Good or bad, find some examples of photographic typologies over the next week and briefly share what you think about them in a new post.

—–

1 Kristine McKenna, “Photo Visions”, Los Angeles Times, 29 Dec 1991.
2 Ulf Erdmann Ziegler, “Interview with Bernd and Hilla Becher”, Art in America, June, 2002.
3 Cara Philips, “Typologies”, Ground Glass Blog, May, 2008.

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7 Comments leave one →
  1. arisslater permalink
    10/20/2009 01:53

    I saw thoes at the George Eastman House! they were pretty neat. Kinda boring when viewed separately but together gridded they made some interesting designs and a really interpretive even bigger picture all together.

    It also reminded me of what my sisters boyfriend is currently working on. here is a link to his flicker

    http://www.flickr.com/photos/michael-cook/

  2. Jared Ragland permalink*
    10/20/2009 02:40

    thanks for sharing that link, Aris. look at all those bikes!

  3. pavloskaralis permalink
    10/21/2009 22:41

    TOPOGRAPHIC JACK POT DING DING DING

    http://www.jeffbrouws.com/series/typologies_signs.html

    Jeff Brouws — signs without signification, freshly painted houses, farm forms, surveillance cameras, strip malls, drive ins, partially painted pickup trucks, gas stations, and freight cars

    Interested in the fact that this can be applied to anything

    • Jared Ragland permalink*
      10/22/2009 16:21

      lucky 7’s all the way across, Pavlos. A great find. I especially love the partially painted pickup trucks.

  4. sjwinston permalink
    10/26/2009 01:43

    I agree with Pavlos, It is so interesting that typologies can be applied to anything that fascinates an individual. In the Contacts feature on the Bechers, Hilla describes how photographing allowed for the shrinking and collecting of these structures. She briefly comments on the sentiment + fascination involved in the process, and its objectivity vs subjectivity. It is amazing that in the mass of images, together, “the object represented is allowed to speak for itself.”

    The Brecher’s photographs contain a wonderful sculptural quality to them. Through the mass of images there is a particular consistency: the light quality masks the surroundings of the structures, creating the illusion that these industrial places are settingless. Maybe there lays some of their subjectivity. Aside from the deliberate exclusion of background information, the inclusion of the horizon, and minimal information to the left and right of each structure perpetuate the effect of the typology and make some of those nuances more obvious.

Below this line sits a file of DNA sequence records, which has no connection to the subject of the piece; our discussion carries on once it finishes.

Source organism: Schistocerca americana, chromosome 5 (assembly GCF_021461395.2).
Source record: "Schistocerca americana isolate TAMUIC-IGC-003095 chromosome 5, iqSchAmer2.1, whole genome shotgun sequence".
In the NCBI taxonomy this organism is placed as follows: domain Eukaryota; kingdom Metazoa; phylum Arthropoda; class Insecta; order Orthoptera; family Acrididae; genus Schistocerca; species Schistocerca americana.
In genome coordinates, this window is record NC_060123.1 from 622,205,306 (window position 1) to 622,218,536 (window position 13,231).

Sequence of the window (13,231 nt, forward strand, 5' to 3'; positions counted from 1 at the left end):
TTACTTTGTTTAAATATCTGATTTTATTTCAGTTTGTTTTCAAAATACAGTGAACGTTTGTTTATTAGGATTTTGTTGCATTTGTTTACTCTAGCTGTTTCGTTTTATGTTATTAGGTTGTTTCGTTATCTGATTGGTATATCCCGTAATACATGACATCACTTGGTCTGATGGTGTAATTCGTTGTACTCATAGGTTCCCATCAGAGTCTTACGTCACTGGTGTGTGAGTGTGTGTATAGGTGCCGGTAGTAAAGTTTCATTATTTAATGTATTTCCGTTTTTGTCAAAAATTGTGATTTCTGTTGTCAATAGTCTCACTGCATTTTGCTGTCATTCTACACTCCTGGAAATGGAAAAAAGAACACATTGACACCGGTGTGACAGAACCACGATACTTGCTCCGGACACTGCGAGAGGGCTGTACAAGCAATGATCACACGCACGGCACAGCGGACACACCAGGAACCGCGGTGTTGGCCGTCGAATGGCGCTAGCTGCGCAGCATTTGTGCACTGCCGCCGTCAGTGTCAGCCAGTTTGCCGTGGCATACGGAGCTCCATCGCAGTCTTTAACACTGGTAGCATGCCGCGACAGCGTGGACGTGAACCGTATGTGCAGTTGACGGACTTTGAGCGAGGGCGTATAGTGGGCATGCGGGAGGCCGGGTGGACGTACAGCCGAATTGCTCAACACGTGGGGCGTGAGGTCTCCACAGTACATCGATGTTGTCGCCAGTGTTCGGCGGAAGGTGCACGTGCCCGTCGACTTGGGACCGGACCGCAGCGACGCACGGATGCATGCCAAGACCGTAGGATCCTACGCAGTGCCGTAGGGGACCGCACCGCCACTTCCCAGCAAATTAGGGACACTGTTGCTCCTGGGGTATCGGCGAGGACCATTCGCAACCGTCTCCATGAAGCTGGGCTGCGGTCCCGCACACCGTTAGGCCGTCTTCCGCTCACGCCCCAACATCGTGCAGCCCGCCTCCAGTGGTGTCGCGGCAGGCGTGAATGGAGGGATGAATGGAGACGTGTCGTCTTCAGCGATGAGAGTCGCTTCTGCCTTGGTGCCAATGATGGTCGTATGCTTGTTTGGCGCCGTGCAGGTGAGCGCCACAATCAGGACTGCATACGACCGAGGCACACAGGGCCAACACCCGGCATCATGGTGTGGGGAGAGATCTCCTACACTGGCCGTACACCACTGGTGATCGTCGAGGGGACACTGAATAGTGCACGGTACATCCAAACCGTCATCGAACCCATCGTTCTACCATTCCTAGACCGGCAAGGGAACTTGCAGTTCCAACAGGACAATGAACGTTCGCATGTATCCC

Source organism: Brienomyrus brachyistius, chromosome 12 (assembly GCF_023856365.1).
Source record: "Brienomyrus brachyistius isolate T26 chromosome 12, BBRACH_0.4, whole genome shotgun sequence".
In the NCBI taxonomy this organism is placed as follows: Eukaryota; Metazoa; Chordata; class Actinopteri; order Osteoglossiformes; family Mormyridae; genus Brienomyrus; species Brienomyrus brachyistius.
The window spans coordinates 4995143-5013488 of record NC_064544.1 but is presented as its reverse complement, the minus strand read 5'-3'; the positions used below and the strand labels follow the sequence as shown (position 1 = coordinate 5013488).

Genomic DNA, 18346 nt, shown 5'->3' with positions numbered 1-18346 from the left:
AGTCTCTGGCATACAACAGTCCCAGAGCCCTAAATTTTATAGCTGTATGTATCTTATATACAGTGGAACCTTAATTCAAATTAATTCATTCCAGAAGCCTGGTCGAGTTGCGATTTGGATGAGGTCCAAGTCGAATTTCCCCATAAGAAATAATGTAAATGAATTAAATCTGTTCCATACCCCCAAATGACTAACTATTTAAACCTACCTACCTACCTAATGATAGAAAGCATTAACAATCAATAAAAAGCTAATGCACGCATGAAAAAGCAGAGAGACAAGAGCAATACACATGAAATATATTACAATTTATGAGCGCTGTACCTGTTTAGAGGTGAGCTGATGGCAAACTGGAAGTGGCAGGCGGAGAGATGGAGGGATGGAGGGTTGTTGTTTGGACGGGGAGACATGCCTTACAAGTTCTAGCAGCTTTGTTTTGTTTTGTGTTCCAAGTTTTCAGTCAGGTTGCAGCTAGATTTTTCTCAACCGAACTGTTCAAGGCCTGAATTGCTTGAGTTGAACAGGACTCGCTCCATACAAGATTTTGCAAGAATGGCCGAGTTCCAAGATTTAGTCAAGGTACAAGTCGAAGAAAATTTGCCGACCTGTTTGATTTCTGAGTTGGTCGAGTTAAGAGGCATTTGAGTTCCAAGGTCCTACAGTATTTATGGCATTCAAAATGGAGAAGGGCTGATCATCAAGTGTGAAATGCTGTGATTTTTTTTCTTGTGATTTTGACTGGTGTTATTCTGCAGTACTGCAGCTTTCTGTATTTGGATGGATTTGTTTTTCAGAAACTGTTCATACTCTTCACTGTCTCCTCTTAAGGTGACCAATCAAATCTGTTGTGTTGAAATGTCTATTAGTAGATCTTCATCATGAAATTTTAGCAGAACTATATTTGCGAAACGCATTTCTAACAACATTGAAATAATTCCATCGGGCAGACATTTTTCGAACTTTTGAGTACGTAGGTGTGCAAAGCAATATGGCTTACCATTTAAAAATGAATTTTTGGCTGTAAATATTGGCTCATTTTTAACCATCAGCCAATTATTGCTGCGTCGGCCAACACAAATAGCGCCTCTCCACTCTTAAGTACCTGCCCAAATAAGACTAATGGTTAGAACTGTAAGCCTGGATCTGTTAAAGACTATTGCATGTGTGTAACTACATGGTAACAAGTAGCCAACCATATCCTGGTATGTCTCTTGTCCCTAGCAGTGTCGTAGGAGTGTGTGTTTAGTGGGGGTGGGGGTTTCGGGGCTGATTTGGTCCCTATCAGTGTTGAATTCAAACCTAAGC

I am not sure how I got onto such a Brechers tangent. I am interested in what people choose to make photographic typologies of. I am highly interested in what fascinates others and why, and how it can be communicated through an individual’s particular vision in photography.

    Unfortunately I have no cool links to share. Sorry everyone.

  5. dsutherland permalink
    10/27/2009 16:15

    I was searching the web and found on this blog a photographer named Eric Tabuchi. His website is:
    http://www.erictabuchi.fr/index.php?/images/alphabet-truck/.
    Some of his work reminds me of Ed Ruscha’s series 26 Gas Stations.

    • Jared Ragland permalink*
      10/28/2009 15:27

      Diana: a perfect find! Interesting too, that it takes off on the American landscape/American road found in Ruscha’s images and applies it to the EU. All the categories almost become ridiculous, which makes the work fun to look at.